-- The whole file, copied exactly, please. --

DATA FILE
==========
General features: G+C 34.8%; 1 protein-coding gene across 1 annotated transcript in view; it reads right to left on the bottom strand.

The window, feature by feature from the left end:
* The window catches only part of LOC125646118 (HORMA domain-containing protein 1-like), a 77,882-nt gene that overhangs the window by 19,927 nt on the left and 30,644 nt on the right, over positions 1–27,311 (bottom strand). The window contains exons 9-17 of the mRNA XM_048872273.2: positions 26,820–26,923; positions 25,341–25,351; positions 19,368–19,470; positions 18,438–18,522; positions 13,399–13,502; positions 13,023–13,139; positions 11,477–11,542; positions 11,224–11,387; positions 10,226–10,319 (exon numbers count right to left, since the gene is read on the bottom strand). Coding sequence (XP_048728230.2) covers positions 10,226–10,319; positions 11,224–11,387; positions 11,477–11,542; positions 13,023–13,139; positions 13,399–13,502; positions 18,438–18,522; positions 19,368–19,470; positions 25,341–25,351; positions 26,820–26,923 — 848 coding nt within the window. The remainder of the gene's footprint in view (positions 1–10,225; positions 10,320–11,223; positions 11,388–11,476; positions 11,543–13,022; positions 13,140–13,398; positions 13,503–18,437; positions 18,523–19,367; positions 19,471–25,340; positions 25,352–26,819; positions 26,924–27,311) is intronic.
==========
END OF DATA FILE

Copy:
General features: G+C 34.8%; 1 protein-coding gene across 1 annotated transcript in view; it reads right to left on the bottom strand.

The window, feature by feature from the left end:
* The window catches only part of LOC125646118 (HORMA domain-containing protein 1-like), a 77,882-nt gene that overhangs the window by 19,927 nt on the left and 30,644 nt on the right, over positions 1–27,311 (bottom strand). The window contains exons 9-17 of the mRNA XM_048872273.2: positions 26,820–26,923; positions 25,341–25,351; positions 19,368–19,470; positions 18,438–18,522; positions 13,399–13,502; positions 13,023–13,139; positions 11,477–11,542; positions 11,224–11,387; positions 10,226–10,319 (exon numbers count right to left, since the gene is read on the bottom strand). Coding sequence (XP_048728230.2) covers positions 10,226–10,319; positions 11,224–11,387; positions 11,477–11,542; positions 13,023–13,139; positions 13,399–13,502; positions 18,438–18,522; positions 19,368–19,470; positions 25,341–25,351; positions 26,820–26,923 — 848 coding nt within the window. The remainder of the gene's footprint in view (positions 1–10,225; positions 10,320–11,223; positions 11,388–11,476; positions 11,543–13,022; positions 13,140–13,398; positions 13,503–18,437; positions 18,523–19,367; positions 19,471–25,340; positions 25,352–26,819; positions 26,924–27,311) is intronic.